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Local Architects Aim to Bring Diversity to the Industry

blog-10-15-2Over the years, the U.S. has produced few African American architects. Noticing the lack of diversity, architect and co-owner of MC Harry & Associates, Craig Aquart, launched Black Architects in the Making to introduce African American youth to the field.

CBS 4 News visited Aquart’s firm to learn more about BAM and meet the students.

Craig Aquart is a veteran architect and co-owner of M C Harry & Associates headquartered in Miami.

Even though he has dozens of projects in development, he is on a mission to spread what he calls the gospel of Architecture.

CBS4 recently visited Aquart while he and his staff hosted a group of students from the community to expose them to various career opportunities in the field.

“I did some research and found out that of the 113-thousand registered architects in the United States, less than two-thousand architects were actually black and the statistics were even worse when you look at black females. There were only 430 in the field. I realized there was a disparity there and one of the reasons for that is the awareness in the black community is severely lacking,” said Aquart.

In response, Aquart created BAM, which stands for Black Architects in the Making with the support of the Miami Center for Architecture & Design (MCAD).

For the last two years he and his staff have hosted workshops for students in Overtown, Liberty City and Richmond Heights just to name a few.

“We encourage students to sketch regularly, and like everything else practice makes perfect,” said Aquart. He advises students to at least sketch one image per day.

Aquart says BAM has reached more than 300 students in two years.

To read more, visit CBS4 here.

 

MCAD’s BAM Sparks Interest in Architecture in African-American Students

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Of the 105,000 registered architects in the U.S., less than two percent are African Americans. In an effort to increase their representation in the industry, architect Craig Aquart of M.C. Harry and Associates created Black Architects in the Making.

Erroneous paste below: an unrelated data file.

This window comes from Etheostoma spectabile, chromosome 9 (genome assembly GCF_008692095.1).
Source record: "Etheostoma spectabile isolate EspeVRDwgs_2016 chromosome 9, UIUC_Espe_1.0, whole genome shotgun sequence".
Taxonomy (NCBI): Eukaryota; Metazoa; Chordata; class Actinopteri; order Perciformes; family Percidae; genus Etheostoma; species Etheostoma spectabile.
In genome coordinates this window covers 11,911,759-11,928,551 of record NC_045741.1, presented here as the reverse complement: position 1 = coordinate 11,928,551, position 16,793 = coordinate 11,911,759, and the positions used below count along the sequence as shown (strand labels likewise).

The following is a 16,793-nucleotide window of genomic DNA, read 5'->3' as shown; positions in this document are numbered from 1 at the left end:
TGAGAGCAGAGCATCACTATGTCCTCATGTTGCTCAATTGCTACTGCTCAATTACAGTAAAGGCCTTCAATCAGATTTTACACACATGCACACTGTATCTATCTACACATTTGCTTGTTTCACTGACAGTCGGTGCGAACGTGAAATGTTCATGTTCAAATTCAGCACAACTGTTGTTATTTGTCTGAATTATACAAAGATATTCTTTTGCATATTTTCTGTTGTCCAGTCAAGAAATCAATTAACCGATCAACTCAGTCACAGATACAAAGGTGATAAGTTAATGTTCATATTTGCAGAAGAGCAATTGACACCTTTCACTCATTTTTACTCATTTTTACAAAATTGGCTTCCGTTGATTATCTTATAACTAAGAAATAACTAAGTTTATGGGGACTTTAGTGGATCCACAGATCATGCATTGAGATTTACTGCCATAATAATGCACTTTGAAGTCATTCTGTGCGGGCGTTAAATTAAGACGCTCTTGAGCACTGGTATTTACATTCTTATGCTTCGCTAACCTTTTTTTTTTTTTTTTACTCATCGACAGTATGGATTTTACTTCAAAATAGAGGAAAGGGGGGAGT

BAM is a hands-on educational workshop focused on educating students, primarily African-American, on the architectural profession, and is supported by the Miami Center for Architecture and Design and the American Institute of Architects Miami chapter.

The definition of an architect is “a person who designs buildings and advises in their construction.”

So, it makes sense that the American Institute of Architects Miami Chapter would help build a program that focuses on educating middle and high school students, primarily African American, on the architecture profession.

The U.S. has produced very few African-American architects. According to the National Council of Architectural Registration Boards, of the 109,748 registered architects in a 2016 survey, only 2 percent are African Americans.

In an effort to increase that representation, Miami architect Craig Aquart of M C Harry & Associates created Black Architects in the Making to join the already established Architects in the Making program. The American Institute of Architects Miami Chapter supports both.

“BAM is a seed planting program that we must continue in more communities to diversify the architectural profession,” Aquart said in an email. “Students who knew little or nothing about architecture and the role it plays in their communities, now understand that their involvement in building better communities is essential to their well-being.”

Since its inception in 2015, Black Architects in the Making has designed more than 21 workshops led by African-American professionals. The efforts have reached over 300 students in Overtown, Liberty City, Richmond Heights and Homestead.

To read the full story, visit the Miami Herald.